There’s also this joke from Chappelle’s 2000 special, Killing them Softly:

Dave Chappelle: "Somebody broke into my house once, this is a good time to call the police, but mm mm, nope. The house was too nice. It was a real nice house, but they'd never believe I lived in it. They'd be like, 'He's still here!'"

[whacks the microphone on the stand]

Dave Chappelle: "Oh my god. Open and shut case, Johnson. I saw this once when I was a rookie. Apparently this nigger broke in and put up pictures of his family everywhere."

In one fell swoop, he confronts racism, class anxieties, and inherent police mistrust. Most of his most classic, memorable jokes fit this mold: incisive, layered, and pertinent to his audience. In recent years, this has shifted. He has hardened — both physically and emotionally — and his acts seem to be long-winded invectives at those who dare challenge him, interjected with glimmers of his former brilliance, his audience agreeing to an implicit contract of entertaining the fictive boogeyman Chappelle chooses to fight against — to the tune of a $20 million check.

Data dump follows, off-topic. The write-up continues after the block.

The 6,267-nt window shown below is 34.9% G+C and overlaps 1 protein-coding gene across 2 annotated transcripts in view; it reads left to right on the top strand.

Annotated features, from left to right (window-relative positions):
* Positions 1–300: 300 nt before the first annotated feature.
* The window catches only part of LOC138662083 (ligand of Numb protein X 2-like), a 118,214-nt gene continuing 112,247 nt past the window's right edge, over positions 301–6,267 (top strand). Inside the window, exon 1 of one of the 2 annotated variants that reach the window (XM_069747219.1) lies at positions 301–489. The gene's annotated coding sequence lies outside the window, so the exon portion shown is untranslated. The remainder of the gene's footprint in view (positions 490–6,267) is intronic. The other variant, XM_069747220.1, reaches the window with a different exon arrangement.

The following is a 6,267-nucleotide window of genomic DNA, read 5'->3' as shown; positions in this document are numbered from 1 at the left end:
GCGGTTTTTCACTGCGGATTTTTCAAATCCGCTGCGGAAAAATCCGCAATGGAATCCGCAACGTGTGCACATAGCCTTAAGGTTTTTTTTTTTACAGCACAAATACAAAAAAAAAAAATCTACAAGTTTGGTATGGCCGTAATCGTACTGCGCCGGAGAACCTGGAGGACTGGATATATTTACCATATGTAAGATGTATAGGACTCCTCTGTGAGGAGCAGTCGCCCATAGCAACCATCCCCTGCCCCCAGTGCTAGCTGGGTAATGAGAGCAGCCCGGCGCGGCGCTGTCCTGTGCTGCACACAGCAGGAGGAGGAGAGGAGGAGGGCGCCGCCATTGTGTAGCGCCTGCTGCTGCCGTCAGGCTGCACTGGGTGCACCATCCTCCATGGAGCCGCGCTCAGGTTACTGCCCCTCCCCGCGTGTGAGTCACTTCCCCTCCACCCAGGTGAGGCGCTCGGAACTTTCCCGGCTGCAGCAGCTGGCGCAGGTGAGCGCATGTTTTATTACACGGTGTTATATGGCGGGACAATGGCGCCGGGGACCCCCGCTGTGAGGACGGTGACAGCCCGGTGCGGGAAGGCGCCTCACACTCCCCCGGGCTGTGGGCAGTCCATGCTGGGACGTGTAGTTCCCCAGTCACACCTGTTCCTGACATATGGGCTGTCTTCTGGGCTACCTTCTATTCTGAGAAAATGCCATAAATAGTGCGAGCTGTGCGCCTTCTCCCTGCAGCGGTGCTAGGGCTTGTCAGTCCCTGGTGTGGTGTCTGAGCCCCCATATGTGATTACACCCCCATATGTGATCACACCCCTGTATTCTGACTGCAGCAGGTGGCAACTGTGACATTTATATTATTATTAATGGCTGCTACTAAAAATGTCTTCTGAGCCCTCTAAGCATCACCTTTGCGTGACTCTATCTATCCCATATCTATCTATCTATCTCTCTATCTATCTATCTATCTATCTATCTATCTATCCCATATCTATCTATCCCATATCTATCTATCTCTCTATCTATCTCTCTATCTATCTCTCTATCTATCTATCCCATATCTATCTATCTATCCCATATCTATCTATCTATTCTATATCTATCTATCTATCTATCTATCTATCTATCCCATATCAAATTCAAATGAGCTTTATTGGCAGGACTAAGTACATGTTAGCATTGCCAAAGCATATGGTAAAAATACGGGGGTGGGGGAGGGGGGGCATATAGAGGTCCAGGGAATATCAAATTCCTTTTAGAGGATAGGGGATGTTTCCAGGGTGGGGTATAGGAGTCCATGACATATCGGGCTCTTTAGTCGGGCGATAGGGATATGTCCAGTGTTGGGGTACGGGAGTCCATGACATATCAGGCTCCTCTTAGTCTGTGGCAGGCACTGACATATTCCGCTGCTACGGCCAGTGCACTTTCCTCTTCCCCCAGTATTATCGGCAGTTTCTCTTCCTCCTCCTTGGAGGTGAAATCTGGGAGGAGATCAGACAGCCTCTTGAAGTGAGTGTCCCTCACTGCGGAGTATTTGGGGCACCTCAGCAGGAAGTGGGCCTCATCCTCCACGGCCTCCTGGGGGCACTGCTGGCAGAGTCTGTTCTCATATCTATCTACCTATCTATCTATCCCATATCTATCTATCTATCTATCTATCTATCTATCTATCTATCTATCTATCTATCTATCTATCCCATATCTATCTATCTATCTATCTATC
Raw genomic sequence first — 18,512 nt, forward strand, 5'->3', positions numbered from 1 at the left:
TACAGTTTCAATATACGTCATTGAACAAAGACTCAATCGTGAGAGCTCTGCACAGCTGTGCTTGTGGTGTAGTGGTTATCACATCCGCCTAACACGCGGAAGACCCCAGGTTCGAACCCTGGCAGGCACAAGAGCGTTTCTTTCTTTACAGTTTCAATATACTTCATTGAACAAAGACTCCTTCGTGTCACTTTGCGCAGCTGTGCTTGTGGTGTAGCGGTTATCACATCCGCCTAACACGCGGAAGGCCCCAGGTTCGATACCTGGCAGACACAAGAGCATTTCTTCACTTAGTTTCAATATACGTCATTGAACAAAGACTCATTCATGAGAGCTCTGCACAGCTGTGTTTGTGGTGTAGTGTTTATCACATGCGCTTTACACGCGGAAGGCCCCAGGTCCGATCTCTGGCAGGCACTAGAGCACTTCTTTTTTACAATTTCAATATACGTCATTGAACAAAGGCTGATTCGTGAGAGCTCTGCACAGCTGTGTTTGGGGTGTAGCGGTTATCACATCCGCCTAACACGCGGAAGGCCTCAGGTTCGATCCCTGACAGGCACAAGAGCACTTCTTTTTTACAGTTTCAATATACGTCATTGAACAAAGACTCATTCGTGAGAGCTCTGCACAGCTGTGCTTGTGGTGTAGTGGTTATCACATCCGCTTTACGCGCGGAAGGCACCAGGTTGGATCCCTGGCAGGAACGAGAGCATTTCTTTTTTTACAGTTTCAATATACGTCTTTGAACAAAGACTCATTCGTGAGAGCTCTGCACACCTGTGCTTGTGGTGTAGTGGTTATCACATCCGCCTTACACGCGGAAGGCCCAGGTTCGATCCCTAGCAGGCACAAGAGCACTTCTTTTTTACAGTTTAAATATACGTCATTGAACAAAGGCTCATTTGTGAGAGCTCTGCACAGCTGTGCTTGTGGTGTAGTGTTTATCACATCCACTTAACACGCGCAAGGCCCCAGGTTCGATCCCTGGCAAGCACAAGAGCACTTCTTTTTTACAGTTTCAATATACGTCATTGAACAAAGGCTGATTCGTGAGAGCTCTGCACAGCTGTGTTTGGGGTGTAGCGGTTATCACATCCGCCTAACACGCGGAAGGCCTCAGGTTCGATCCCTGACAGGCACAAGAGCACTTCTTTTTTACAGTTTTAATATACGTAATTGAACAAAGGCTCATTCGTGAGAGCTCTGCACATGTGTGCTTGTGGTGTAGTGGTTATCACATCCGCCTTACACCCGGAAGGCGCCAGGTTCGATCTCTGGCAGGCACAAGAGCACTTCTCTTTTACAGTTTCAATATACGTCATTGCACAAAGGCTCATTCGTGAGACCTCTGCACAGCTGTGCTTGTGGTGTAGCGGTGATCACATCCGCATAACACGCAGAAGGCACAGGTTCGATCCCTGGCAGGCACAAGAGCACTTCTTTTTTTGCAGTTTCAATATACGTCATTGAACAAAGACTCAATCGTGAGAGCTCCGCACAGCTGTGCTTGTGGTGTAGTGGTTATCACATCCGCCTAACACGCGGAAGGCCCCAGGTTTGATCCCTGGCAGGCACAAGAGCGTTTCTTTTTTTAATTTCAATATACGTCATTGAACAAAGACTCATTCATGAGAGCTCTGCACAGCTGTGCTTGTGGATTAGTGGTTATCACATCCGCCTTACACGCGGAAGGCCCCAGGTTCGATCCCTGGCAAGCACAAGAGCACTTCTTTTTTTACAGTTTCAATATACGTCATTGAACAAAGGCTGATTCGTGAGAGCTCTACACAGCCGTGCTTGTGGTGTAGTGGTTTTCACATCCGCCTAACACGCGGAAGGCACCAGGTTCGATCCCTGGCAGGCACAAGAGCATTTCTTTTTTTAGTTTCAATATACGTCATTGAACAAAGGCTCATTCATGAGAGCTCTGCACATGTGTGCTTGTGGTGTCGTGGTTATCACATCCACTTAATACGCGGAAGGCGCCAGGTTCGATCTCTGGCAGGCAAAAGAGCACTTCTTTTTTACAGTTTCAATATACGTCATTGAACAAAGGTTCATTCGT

It is not only that Chappelle is ill-equipped to discuss, and therefore joke about, topics of queerness, gender, and feminism, and where they intersect with race and class. It is the shallow level with which he engages with the material he is railing against in the first place. His material on race is shaped not just on his lived experience, but as someone who grew up in a household of African-American studies professors and activists. His framework around the other topics and identities — if we are to take his statements at face value — are constrained to his interactions with people that belong to said communities, paired with shallow, first page Google-results answers to complex topics with just as much rich literature as the culture that he was exposed to about race. Given the bubble that he now lives in, it is not much of a surprise that queer is used as shorthand for white, as is feminism. The Black and brown women who are experiencing the highest rates of transphobic murders, sexual assault, and pay equity issues are rarely sharing the same air as millionaires.